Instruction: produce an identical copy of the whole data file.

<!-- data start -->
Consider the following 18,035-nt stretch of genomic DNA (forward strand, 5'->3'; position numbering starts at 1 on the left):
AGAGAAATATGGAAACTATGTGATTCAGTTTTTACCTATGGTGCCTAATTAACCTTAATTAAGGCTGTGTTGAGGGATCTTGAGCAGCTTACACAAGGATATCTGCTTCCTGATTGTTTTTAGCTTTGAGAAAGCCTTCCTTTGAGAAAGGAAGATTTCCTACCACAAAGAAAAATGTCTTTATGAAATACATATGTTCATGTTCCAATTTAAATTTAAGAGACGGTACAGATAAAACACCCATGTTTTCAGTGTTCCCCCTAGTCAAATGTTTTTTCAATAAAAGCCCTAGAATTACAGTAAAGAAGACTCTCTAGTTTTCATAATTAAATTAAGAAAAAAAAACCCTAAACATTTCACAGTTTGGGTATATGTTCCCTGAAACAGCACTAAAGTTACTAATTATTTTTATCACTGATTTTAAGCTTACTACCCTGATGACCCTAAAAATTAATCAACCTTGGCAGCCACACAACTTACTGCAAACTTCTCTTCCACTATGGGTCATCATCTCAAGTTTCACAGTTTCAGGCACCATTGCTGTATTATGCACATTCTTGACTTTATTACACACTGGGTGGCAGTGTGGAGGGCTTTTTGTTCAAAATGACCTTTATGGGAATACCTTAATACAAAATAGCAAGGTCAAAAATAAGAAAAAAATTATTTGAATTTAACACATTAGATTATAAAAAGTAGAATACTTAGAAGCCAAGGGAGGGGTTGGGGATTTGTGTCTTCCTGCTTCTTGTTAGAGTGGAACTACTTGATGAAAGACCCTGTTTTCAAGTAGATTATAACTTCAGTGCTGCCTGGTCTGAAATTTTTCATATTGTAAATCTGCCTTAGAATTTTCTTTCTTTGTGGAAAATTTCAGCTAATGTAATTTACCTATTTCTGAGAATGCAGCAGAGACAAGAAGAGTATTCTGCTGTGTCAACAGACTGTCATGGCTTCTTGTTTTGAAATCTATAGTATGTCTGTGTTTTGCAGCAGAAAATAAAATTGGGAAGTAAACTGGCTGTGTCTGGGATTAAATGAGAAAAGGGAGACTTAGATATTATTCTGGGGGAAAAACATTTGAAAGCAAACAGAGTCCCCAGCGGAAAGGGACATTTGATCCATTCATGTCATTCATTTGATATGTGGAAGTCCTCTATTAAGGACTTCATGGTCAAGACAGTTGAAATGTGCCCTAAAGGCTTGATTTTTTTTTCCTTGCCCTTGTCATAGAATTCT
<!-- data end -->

Consider the following 18,035-nt stretch of genomic DNA (forward strand, 5'->3'; position numbering starts at 1 on the left):
AGAGAAATATGGAAACTATGTGATTCAGTTTTTACCTATGGTGCCTAATTAACCTTAATTAAGGCTGTGTTGAGGGATCTTGAGCAGCTTACACAAGGATATCTGCTTCCTGATTGTTTTTAGCTTTGAGAAAGCCTTCCTTTGAGAAAGGAAGATTTCCTACCACAAAGAAAAATGTCTTTATGAAATACATATGTTCATGTTCCAATTTAAATTTAAGAGACGGTACAGATAAAACACCCATGTTTTCAGTGTTCCCCCTAGTCAAATGTTTTTTCAATAAAAGCCCTAGAATTACAGTAAAGAAGACTCTCTAGTTTTCATAATTAAATTAAGAAAAAAAAACCCTAAACATTTCACAGTTTGGGTATATGTTCCCTGAAACAGCACTAAAGTTACTAATTATTTTTATCACTGATTTTAAGCTTACTACCCTGATGACCCTAAAAATTAATCAACCTTGGCAGCCACACAACTTACTGCAAACTTCTCTTCCACTATGGGTCATCATCTCAAGTTTCACAGTTTCAGGCACCATTGCTGTATTATGCACATTCTTGACTTTATTACACACTGGGTGGCAGTGTGGAGGGCTTTTTGTTCAAAATGACCTTTATGGGAATACCTTAATACAAAATAGCAAGGTCAAAAATAAGAAAAAAATTATTTGAATTTAACACATTAGATTATAAAAAGTAGAATACTTAGAAGCCAAGGGAGGGGTTGGGGATTTGTGTCTTCCTGCTTCTTGTTAGAGTGGAACTACTTGATGAAAGACCCTGTTTTCAAGTAGATTATAACTTCAGTGCTGCCTGGTCTGAAATTTTTCATATTGTAAATCTGCCTTAGAATTTTCTTTCTTTGTGGAAAATTTCAGCTAATGTAATTTACCTATTTCTGAGAATGCAGCAGAGACAAGAAGAGTATTCTGCTGTGTCAACAGACTGTCATGGCTTCTTGTTTTGAAATCTATAGTATGTCTGTGTTTTGCAGCAGAAAATAAAATTGGGAAGTAAACTGGCTGTGTCTGGGATTAAATGAGAAAAGGGAGACTTAGATATTATTCTGGGGGAAAAACATTTGAAAGCAAACAGAGTCCCCAGCGGAAAGGGACATTTGATCCATTCATGTCATTCATTTGATATGTGGAAGTCCTCTATTAAGGACTTCATGGTCAAGACAGTTGAAATGTGCCCTAAAGGCTTGATTTTTTTTTCCTTGCCCTTGTCATAGAATTCT